Happy New Year, everyone! This post, my first post of 2015, will to document my completion of the last challenge I completed for the Historical Sew Fortnightly of 2014.
The final challenge of the Historical Sew Fortnightly for 2014 was "All that Glitters". The objective was to make a historical costume item that was shiny or glittery. I had decided long ago to make an ancient Roman style rose gold pearl beaded chain necklace, to match the Roman earrings I had made for the "Heads and Toes" challenge.
Despite the fact that the jump rings I bought for the necklace are of a finer gauge than the wire I used for the rest of the necklace and my difficulties in making "tight little loops" of wire as Stephens's video directs, I think the necklace turned out rather well. To my surprise, I needed fewer beads than I feared that I would need to make the necklace as long as I wanted it to be; the combination of jump ring connectors and wire links for each bead extends the length easily without requiring many beads. Perhaps that is why the Romans used this technique--it allowed the jeweler to use fewer precious stone beads (such as emeralds) to make a full necklace, and if the necklace broke, you were unlikely to lose more than one bead, if any.
I'll post photographs sometime this weekend, but for now I want to record the basic statistics.
The Challenge: #24--All That Glitters
Fabric: None involved, since this item was made from Swarowski glass pearls, rose gold plated silver beads, rose gold filled (I can't recall now if the wire is gold filled or plated); brass wire, and rose gold jump rings.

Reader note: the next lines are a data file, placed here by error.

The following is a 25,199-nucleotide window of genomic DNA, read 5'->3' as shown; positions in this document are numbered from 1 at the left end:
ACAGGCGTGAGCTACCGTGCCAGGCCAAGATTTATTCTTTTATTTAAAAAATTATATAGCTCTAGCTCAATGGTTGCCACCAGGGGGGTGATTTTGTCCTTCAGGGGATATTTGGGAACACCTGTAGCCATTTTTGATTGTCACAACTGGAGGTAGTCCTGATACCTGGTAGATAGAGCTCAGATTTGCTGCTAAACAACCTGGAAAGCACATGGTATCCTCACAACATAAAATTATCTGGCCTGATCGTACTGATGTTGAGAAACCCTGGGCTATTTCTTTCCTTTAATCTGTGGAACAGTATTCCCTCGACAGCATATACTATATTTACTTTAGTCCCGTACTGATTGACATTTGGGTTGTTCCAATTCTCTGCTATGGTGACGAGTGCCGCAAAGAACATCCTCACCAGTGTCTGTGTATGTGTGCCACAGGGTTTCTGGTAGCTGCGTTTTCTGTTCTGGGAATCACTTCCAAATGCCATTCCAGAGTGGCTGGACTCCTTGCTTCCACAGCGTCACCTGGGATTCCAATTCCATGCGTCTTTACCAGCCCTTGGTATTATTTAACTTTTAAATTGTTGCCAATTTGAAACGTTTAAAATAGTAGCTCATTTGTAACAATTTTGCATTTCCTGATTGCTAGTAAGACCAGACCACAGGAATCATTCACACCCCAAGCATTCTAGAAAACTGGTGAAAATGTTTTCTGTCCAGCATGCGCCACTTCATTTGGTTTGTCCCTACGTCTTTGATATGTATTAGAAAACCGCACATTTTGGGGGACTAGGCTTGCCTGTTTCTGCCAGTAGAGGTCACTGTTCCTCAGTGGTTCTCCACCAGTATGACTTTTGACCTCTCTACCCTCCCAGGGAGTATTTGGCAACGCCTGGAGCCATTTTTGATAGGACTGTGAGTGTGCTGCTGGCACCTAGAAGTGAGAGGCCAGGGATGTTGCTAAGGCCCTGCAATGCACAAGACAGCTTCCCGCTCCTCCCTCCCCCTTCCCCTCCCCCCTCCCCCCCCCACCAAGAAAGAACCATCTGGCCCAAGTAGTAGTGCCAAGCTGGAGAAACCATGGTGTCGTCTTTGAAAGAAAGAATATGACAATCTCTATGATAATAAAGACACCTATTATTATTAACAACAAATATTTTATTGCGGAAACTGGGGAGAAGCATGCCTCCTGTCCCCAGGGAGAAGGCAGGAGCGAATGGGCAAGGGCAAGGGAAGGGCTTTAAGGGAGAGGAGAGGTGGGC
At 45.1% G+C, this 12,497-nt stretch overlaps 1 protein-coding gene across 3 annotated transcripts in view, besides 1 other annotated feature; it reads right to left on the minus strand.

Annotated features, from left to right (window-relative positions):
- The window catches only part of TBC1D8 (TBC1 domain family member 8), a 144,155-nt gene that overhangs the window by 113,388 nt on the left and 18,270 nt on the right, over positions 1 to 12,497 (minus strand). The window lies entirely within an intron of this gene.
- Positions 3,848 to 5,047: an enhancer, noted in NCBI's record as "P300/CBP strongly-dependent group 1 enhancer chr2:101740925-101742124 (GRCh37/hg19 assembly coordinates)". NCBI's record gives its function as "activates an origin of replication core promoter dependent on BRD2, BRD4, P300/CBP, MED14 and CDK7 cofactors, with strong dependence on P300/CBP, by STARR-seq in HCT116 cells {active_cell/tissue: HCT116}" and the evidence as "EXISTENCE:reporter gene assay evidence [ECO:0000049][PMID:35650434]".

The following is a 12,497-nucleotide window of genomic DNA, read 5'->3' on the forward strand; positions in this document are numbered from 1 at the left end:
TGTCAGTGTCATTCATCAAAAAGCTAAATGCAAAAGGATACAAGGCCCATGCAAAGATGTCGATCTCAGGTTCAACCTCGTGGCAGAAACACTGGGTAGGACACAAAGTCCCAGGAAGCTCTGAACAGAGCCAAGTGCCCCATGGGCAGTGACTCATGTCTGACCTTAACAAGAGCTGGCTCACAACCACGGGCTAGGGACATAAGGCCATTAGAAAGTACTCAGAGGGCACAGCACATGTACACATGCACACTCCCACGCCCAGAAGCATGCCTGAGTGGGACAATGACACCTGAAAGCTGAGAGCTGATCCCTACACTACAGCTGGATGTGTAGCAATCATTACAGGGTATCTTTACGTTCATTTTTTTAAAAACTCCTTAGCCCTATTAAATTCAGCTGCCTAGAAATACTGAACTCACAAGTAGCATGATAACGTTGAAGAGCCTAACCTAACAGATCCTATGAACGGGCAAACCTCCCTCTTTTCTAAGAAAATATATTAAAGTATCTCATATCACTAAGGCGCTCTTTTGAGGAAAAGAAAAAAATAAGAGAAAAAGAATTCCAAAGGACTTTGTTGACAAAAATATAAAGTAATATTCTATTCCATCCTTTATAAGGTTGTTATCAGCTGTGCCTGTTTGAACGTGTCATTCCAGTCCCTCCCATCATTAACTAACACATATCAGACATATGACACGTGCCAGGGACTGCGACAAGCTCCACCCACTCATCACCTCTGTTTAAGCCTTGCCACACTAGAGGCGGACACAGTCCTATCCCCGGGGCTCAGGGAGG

Pattern: I followed Janet Stephens' tutorial video on how to make a Roman beaded chain necklace.
Year: Roughly first century C.E.
Notions: Eight rose-gold plated silver beads, 8mm; eight rose-gold Swarowski pearls, 12 mm; 18 gauge rose gold filled brass wire in a surprisingly tiny quantity; about 30 rose gold wire jump rings in 20 gauge wire; and a pre-made rose gold wire clasp (gauge unknown, but thicker than 18 gauge).
How historically accurate is it? The basic design is period. The Romans used real pearls and metal beads in their jewelry, and so far as I know glass pearls also are period. The main differences are that I used pre-made jump rings and a pre-made clasp. So I'd say 90%.
Hours to complete: About an hour and a half, not counting the time it took me to select all the materials and watch Janet Stephens's video a few times.
First worn: Only to confirm that the necklace was the right length. I will post photographs of the necklace in wear soon.
Total cost: About $40.00 (including the round-nosed pliers I bought for the project; not including the beads I originally bought and ultimately rejected). Now that I know how economical this type of design is and have some wire and jump rings left, I could make another such necklace much more cheaply.